Deadly Afghanistan quake hits nation already reeling from economic, hunger crises
The massive earthquake that officials say killed more than 1,000 people in southeastern Afghanistan early Wednesday rocked a country already struggling to contend with deepening economic, hunger and other crises.
Driving the news: The withdrawal of U.S. troops and Taliban takeover last August helped plunge the country into a "catastrophic" humanitarian crisis made worse by Russia's war in Ukraine, a collapsing economy and protracted drought.
State of play: Nearly 20 million people — almost half the country's population — were facing acute hunger at the beginning of last month, according to a UN-backed report.
- Tens of thousands of people faced catastrophic levels of hunger, the UN said.
- At least 1.1 million Afghan children are expected to suffer from the most severe form of malnutrition this year, according to another recent UN report.
At the same time, about 18.1 million Afghans, including nearly 3.2 million children under age 5, are in need of health services, UN high commissioner for human rights Michelle Bachelet said last week.
- She warned that "the people of Afghanistan are experiencing some of the darkest moments of a generation," including grave human rights abuses.
The big picture: The freezing of assets and sanctions imposed after the Taliban takeover last year cut off international development aid and much of the other financial assistance the country was dependent on.
- The Biden administration has taken steps, including issuing sanctions waivers and other measures, to allow humanitarian aid to be sent to Afghanistan. But UN human rights experts have warned the waivers have not made significant progress in financial or commercial aid to the country.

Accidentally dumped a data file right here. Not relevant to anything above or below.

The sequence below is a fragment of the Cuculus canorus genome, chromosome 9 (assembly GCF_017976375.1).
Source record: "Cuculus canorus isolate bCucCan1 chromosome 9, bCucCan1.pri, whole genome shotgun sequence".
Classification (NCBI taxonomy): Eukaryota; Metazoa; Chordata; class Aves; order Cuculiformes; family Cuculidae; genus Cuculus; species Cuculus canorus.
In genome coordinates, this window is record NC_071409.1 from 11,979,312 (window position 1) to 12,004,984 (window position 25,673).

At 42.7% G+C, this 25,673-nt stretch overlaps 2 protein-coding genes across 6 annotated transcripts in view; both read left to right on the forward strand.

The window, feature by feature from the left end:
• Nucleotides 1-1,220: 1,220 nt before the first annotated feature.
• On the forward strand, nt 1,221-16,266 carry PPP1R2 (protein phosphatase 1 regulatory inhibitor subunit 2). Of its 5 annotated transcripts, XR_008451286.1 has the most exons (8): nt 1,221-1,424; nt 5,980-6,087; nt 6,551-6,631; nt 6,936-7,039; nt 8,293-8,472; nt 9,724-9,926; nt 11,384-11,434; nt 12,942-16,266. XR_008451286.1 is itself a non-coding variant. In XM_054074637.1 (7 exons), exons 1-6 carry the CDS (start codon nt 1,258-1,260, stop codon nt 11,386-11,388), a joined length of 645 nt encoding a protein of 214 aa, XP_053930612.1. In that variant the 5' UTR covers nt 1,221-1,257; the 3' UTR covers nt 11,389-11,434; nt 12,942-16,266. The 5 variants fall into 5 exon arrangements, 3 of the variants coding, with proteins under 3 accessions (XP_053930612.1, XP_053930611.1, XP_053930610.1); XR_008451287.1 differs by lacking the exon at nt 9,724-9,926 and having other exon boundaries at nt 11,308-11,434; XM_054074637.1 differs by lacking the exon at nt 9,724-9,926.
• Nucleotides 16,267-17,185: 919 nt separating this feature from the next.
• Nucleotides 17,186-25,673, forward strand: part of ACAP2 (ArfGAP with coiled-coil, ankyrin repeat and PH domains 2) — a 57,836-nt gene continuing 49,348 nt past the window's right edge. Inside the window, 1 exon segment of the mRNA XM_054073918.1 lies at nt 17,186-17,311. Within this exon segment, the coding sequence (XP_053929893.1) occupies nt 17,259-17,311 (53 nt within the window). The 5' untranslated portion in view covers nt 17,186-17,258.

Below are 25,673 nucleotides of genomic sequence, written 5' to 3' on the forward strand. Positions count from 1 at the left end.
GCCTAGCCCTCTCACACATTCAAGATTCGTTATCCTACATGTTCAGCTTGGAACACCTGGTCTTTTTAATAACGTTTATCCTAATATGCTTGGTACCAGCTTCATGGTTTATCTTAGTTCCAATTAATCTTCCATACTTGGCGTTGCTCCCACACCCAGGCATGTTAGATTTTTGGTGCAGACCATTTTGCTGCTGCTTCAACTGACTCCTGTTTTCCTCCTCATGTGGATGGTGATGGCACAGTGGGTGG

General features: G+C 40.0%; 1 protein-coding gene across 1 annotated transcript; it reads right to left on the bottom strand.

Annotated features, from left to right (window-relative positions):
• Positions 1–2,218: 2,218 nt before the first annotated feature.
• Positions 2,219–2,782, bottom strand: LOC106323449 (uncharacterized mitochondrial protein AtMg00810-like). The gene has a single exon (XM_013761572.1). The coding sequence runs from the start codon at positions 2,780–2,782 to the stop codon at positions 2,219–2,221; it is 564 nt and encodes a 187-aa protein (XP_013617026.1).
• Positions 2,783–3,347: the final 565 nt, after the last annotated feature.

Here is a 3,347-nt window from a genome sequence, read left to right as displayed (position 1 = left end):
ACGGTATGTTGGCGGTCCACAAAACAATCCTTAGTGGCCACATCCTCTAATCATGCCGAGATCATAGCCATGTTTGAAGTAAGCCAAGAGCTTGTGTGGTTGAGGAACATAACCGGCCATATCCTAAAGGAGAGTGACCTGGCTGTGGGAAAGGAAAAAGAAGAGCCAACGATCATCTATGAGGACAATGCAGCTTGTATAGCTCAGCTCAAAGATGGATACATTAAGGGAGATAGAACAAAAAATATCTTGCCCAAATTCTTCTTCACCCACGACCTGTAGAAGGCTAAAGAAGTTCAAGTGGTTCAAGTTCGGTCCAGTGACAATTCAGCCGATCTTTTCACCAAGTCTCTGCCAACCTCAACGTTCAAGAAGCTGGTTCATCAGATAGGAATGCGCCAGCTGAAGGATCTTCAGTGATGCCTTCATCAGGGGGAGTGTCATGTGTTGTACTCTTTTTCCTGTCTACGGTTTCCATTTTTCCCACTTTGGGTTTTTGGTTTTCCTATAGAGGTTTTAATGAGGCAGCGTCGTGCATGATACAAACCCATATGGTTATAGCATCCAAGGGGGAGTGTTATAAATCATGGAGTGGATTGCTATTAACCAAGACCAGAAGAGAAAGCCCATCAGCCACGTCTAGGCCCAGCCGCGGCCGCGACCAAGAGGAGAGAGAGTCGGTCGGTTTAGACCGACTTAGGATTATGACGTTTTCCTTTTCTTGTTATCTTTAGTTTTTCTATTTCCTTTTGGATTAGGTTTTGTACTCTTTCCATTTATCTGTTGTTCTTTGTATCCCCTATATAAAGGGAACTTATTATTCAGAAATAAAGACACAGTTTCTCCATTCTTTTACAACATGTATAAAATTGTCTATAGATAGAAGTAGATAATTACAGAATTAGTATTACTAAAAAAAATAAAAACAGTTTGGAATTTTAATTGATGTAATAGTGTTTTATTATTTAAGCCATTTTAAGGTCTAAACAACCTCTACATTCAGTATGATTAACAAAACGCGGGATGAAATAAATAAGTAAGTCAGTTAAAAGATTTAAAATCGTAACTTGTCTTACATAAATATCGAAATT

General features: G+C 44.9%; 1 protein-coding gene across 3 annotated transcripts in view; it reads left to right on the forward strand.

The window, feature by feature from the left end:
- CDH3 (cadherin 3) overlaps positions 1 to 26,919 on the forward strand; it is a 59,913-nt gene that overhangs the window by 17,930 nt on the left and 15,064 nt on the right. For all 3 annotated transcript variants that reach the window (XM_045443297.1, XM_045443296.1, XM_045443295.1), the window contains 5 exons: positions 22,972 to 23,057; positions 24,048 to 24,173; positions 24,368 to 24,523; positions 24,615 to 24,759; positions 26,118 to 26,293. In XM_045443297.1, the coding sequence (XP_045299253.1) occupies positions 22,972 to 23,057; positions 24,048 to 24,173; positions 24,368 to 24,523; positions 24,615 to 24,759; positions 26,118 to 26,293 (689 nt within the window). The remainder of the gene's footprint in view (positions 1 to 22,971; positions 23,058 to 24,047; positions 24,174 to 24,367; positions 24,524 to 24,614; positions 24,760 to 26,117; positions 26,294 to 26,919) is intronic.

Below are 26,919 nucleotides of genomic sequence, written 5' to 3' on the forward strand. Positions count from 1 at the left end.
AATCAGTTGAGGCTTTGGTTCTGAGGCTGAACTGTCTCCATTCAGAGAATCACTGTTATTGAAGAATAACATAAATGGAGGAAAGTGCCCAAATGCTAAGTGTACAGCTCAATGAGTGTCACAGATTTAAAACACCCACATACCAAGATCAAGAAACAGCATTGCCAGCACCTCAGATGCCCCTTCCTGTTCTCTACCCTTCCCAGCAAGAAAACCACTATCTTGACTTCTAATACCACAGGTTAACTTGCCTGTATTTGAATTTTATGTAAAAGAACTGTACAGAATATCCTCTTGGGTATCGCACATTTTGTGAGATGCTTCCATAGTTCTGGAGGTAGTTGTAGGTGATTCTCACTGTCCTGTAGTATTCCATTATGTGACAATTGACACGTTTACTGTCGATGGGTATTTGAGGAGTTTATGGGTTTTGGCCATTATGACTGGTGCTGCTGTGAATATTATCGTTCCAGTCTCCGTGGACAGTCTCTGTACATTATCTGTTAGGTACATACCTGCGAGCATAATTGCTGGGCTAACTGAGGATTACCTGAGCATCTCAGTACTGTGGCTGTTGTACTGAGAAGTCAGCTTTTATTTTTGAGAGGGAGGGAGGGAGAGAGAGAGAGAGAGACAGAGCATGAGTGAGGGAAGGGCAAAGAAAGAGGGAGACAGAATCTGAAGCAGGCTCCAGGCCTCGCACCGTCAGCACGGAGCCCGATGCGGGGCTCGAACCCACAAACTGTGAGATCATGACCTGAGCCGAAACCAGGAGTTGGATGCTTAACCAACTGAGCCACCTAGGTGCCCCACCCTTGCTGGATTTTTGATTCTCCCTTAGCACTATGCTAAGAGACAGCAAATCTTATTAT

- While some aid has continued, particularly by international organizations and UN agencies, the crises have only grown deeper in recent months, especially amid renewed attacks by ISIS and other groups.
- That's been compounded by the shift in focus to the humanitarian situation in Ukraine where a war has raged since Russia's invasion began on Feb. 23. An aid appeal for Afghanistan at the UN in March fell short of its target, raising about $2.4 billion of the $4.4 billion of requested funds.
What they're saying: Taliban officials have called on aid agencies and the international community to provide urgent assistance in the rescue and recovery efforts after Wednesday's earthquake.
- “We urge all aid agencies to send teams to the area immediately to prevent a further catastrophe,” Taliban spokesperson Bilal Karimi tweeted.
- Another Taliban official, Anas Haqqan, tweeted: "We hope that the International Community & aid agencies will also help our people in this dire situation."
It was an appeal echoed by UN Secretary-General António Guterres, who expressed his condolences to Afghans "already reeling from the impact of years of conflict, economic hardship and hunger."
- "We count on the international community to help support the hundreds of families hit by this latest disaster," Guterres said in a statement. "Now is the time for solidarity."
What to watch: President Biden has directed USAID and other agencies to assess how it can aid Afghanistan after the earthquake, national security adviser Jake Sullivan said in a statement on Wednesday.